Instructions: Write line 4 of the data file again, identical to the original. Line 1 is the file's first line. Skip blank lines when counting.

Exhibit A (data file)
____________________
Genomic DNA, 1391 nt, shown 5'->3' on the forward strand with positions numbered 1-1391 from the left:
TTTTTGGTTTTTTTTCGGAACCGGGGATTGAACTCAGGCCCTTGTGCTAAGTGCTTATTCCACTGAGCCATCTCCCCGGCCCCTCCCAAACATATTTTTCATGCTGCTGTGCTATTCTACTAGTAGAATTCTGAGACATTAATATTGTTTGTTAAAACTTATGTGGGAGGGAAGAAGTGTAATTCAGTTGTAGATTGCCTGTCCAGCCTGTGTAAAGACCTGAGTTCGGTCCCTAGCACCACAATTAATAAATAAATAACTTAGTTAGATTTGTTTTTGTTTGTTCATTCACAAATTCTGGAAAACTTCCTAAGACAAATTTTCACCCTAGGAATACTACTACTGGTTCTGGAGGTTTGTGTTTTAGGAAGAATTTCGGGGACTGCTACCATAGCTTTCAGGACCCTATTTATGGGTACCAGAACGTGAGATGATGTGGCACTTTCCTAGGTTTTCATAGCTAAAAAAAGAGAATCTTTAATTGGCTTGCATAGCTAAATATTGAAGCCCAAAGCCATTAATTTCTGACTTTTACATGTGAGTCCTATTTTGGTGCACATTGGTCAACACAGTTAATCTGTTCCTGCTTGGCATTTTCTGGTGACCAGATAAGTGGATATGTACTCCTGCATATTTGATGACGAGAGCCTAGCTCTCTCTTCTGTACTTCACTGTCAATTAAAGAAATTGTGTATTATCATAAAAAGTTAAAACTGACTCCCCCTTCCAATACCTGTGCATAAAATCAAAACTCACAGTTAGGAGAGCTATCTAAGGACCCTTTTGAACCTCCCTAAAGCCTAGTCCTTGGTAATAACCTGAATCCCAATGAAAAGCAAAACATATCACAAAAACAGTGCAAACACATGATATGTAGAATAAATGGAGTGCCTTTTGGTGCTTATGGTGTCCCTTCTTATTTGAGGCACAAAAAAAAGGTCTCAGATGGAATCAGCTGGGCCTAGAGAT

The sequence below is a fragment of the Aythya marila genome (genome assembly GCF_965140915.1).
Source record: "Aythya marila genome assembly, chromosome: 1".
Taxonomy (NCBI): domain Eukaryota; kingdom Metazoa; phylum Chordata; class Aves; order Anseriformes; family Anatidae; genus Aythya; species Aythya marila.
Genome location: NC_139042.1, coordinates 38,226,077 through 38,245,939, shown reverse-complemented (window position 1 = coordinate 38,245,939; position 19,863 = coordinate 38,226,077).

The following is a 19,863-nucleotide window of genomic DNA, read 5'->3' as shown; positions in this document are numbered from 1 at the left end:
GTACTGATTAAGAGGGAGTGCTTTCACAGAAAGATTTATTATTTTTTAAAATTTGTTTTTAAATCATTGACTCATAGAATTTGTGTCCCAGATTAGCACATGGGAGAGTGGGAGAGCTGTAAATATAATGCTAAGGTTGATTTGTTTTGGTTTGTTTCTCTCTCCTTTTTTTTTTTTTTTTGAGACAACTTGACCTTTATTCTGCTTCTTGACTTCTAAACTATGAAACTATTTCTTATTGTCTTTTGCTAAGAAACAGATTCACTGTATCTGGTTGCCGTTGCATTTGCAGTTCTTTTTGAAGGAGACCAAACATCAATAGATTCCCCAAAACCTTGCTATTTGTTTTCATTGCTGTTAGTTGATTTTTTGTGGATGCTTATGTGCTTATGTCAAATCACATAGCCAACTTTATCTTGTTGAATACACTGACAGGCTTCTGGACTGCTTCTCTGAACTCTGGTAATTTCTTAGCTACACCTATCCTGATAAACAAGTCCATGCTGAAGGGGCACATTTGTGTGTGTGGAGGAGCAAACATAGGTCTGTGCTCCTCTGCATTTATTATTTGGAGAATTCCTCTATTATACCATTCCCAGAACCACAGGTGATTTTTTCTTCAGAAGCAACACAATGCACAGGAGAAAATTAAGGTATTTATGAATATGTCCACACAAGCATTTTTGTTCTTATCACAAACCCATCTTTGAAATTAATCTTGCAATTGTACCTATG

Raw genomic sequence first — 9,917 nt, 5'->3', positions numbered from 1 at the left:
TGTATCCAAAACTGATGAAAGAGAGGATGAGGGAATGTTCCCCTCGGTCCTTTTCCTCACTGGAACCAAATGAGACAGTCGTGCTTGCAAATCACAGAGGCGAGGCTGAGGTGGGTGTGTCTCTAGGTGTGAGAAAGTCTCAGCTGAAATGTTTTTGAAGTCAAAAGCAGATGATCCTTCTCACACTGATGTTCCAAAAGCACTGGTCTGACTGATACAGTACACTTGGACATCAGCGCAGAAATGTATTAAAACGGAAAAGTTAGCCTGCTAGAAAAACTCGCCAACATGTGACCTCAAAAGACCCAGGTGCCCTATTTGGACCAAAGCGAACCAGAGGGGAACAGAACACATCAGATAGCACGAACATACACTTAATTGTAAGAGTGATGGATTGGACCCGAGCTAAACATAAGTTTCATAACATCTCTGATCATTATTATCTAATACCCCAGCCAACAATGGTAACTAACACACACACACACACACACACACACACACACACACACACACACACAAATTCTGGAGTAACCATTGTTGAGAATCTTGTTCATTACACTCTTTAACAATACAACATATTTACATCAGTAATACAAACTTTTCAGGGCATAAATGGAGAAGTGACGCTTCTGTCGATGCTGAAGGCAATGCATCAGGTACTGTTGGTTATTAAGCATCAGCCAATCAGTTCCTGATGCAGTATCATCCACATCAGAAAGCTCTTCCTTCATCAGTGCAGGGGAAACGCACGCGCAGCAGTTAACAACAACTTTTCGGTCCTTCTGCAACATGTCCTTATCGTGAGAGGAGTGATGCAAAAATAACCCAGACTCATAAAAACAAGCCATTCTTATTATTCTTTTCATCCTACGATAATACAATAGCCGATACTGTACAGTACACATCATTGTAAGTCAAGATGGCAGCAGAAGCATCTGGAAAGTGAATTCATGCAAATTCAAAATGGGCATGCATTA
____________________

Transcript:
Source record: "Aythya marila genome assembly, chromosome: 1".